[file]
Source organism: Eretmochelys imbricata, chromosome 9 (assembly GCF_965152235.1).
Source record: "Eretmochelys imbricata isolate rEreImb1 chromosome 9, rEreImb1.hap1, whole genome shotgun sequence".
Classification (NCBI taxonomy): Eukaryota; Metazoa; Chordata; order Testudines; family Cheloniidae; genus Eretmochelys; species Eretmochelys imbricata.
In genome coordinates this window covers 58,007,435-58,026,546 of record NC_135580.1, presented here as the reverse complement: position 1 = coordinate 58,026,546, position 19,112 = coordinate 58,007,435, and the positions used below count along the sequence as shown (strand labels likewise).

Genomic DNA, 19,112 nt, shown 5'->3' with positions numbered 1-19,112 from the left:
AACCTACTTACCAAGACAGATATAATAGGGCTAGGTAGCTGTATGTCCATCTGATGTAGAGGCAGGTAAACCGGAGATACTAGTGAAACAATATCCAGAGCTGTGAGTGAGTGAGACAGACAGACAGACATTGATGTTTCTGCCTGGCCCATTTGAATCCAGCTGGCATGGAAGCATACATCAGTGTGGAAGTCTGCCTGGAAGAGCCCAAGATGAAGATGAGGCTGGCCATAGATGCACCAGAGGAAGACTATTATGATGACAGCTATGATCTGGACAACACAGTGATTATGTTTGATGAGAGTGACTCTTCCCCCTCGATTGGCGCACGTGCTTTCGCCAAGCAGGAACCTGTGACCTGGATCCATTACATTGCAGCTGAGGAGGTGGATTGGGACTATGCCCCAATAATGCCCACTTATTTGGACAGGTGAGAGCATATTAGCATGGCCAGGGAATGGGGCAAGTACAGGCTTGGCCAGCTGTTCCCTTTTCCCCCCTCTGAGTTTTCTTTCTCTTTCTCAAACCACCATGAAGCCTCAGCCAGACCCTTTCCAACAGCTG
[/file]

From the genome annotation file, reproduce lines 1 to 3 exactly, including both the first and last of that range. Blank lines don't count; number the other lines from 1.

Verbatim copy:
Source organism: Eretmochelys imbricata, chromosome 9 (assembly GCF_965152235.1).
Source record: "Eretmochelys imbricata isolate rEreImb1 chromosome 9, rEreImb1.hap1, whole genome shotgun sequence".
Classification (NCBI taxonomy): Eukaryota; Metazoa; Chordata; order Testudines; family Cheloniidae; genus Eretmochelys; species Eretmochelys imbricata.